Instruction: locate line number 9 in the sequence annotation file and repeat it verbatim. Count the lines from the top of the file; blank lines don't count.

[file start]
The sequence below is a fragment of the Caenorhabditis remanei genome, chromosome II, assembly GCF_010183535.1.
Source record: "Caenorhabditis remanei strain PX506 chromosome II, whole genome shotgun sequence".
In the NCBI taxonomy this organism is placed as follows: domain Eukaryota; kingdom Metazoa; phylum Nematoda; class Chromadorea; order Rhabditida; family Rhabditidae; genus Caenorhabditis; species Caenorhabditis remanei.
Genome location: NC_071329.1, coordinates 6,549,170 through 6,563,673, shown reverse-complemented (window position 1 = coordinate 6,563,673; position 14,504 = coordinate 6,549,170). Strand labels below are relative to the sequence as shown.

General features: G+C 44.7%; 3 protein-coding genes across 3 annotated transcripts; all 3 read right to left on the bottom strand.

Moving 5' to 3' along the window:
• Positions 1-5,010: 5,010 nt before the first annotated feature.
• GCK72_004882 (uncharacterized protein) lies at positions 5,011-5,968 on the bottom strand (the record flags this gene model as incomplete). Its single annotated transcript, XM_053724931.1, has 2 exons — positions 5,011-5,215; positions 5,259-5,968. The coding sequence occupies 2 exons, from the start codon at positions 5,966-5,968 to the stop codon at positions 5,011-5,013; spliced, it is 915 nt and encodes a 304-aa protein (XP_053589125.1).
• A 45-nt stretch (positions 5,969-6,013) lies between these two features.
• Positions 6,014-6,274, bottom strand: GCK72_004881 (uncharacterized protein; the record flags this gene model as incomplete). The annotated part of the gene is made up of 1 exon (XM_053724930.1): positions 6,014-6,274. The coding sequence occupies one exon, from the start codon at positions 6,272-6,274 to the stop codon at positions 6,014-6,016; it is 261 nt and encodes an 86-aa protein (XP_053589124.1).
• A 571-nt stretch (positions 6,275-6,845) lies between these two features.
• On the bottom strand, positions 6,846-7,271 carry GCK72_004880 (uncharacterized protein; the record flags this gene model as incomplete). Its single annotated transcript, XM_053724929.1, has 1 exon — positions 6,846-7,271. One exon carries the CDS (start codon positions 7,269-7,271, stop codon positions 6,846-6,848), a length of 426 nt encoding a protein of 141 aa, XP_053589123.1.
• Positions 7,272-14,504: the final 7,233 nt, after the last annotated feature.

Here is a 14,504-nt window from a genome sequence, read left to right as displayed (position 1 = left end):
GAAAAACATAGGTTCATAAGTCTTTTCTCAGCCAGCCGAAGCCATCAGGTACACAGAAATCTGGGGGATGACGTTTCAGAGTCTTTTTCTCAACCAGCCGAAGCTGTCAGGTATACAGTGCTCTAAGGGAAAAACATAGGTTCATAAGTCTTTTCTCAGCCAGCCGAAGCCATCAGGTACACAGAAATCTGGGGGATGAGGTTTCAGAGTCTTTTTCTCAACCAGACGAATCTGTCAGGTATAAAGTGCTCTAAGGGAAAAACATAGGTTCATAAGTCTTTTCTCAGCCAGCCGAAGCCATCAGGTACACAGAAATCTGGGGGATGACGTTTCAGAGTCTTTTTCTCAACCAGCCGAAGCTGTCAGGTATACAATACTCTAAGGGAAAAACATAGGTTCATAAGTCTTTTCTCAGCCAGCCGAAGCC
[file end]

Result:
• A 45-nt stretch (positions 5,969-6,013) lies between these two features.